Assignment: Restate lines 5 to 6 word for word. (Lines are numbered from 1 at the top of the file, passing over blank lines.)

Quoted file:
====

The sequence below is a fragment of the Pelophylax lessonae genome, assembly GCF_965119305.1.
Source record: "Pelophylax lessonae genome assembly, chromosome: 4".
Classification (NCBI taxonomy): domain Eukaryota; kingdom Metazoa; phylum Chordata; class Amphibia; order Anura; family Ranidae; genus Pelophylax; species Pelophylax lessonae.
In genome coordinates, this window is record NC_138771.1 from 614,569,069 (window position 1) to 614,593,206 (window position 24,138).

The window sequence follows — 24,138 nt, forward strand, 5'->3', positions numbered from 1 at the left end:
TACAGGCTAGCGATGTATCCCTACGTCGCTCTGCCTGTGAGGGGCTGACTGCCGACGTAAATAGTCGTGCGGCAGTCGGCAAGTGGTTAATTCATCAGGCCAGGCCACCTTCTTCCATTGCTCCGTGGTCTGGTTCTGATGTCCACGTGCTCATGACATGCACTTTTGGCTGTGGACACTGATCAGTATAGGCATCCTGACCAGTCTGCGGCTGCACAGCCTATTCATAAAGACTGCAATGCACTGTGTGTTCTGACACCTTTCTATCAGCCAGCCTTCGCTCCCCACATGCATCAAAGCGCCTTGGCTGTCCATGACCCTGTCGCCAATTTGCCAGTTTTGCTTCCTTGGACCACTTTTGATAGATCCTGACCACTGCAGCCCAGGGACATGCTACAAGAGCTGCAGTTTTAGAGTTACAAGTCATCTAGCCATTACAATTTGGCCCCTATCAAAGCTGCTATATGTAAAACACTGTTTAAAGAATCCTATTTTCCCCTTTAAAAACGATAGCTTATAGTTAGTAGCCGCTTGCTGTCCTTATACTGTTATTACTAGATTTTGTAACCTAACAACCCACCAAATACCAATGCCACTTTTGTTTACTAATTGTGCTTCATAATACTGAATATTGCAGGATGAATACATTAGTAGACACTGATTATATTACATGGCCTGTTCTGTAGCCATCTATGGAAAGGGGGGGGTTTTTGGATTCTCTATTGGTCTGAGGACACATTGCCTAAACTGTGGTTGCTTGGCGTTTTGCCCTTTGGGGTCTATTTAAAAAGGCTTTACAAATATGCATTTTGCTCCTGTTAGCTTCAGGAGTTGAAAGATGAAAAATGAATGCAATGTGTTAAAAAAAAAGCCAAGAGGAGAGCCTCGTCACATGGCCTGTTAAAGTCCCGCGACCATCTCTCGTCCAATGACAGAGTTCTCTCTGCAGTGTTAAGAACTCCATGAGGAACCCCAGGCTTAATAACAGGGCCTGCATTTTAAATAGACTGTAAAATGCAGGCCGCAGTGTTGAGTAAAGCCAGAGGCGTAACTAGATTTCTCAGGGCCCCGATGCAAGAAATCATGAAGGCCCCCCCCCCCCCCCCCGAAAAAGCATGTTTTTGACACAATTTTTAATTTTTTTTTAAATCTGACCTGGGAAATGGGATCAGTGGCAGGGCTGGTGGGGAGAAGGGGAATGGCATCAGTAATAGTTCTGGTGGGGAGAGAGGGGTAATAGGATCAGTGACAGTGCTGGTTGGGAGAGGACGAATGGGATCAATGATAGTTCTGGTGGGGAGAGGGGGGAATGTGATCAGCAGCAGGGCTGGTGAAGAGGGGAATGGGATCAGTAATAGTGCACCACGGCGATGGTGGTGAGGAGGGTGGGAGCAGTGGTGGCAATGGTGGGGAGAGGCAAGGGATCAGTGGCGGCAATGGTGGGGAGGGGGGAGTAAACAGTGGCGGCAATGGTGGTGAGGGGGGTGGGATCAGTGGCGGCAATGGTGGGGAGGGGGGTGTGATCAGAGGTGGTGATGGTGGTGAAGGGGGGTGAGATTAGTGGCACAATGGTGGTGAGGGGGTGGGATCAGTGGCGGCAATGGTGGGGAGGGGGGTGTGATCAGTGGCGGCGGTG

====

The window sequence follows — 24,138 nt, forward strand, 5'->3', positions numbered from 1 at the left end:
TACAGGCTAGCGATGTATCCCTACGTCGCTCTGCCTGTGAGGGGCTGACTGCCGACGTAAATAGTCGTGCGGCAGTCGGCAAGTGGTTAATTCATCAGGCCAGGCCACCTTCTTCCATTGCTCCGTGGTCTGGTTCTGATGTCCACGTGCTCATGACATGCACTTTTGGCTGTGGACACTGATCAGTATAGGCATCCTGACCAGTCTGCGGCTGCACAGCCTATTCATAAAGACTGCAATGCACTGTGTGTTCTGACACCTTTCTATCAGCCAGCCTTCGCTCCCCACATGCATCAAAGCGCCTTGGCTGTCCATGACCCTGTCGCCAATTTGCCAGTTTTGCTTCCTTGGACCACTTTTGATAGATCCTGACCACTGCAGCCCAGGGACATGCTACAAGAGCTGCAGTTTTAGAGTTACAAGTCATCTAGCCATTACAATTTGGCCCCTATCAAAGCTGCTATATGTAAAACACTGTTTAAAGAATCCTATTTTCCCCTTTAAAAACGATAGCTTATAGTTAGTAGCCGCTTGCTGTCCTTATACTGTTATTACTAGATTTTGTAACCTAACAACCCACCAAATACCAATGCCACTTTTGTTTACTAATTGTGCTTCATAATACTGAATATTGCAGGATGAATACATTAGTAGACACTGATTATATTACATGGCCTGTTCTGTAGCCATCTATGGAAAGGGGGGGGTTTTTGGATTCTCTATTGGTCTGAGGACACATTGCCTAAACTGTGGTTGCTTGGCGTTTTGCCCTTTGGGGTCTATTTAAAAAGGCTTTACAAATATGCATTTTGCTCCTGTTAGCTTCAGGAGTTGAAAGATGAAAAATGAATGCAATGTGTTAAAAAAAAAGCCAAGAGGAGAGCCTCGTCACATGGCCTGTTAAAGTCCCGCGACCATCTCTCGTCCAATGACAGAGTTCTCTCTGCAGTGTTAAGAACTCCATGAGGAACCCCAGGCTTAATAACAGGGCCTGCATTTTAAATAGACTGTAAAATGCAGGCCGCAGTGTTGAGTAAAGCCAGAGGCGTAACTAGATTTCTCAGGGCCCCGATGCAAGAAATCATGAAGGCCCCCCCCCCCCCCCCCGAAAAAGCATGTTTTTGACACAATTTTTAATTTTTTTTTAAATCTGACCTGGGAAATGGGATCAGTGGCAGGGCTGGTGGGGAGAAGGGGAATGGCATCAGTAATAGTTCTGGTGGGGAGAGAGGGGTAATAGGATCAGTGACAGTGCTGGTTGGGAGAGGACGAATGGGATCAATGATAGTTCTGGTGGGGAGAGGGGGGAATGTGATCAGCAGCAGGGCTGGTGAAGAGGGGAATGGGATCAGTAATAGTGCACCACGGCGATGGTGGTGAGGAGGGTGGGAGCAGTGGTGGCAATGGTGGGGAGAGGCAAGGGATCAGTGGCGGCAATGGTGGGGAGGGGGGAGTAAACAGTGGCGGCAATGGTGGTGAGGGGGGTGGGATCAGTGGCGGCAATGGTGGGGAGGGGGGTGTGATCAGAGGTGGTGATGGTGGTGAAGGGGGGTGAGATTAGTGGCACAATGGTGGTGAGGGGGTGGGATCAGTGGCGGCAATGGTGGGGAGGGGGGTGTGATCAGTGGCGGCGGTG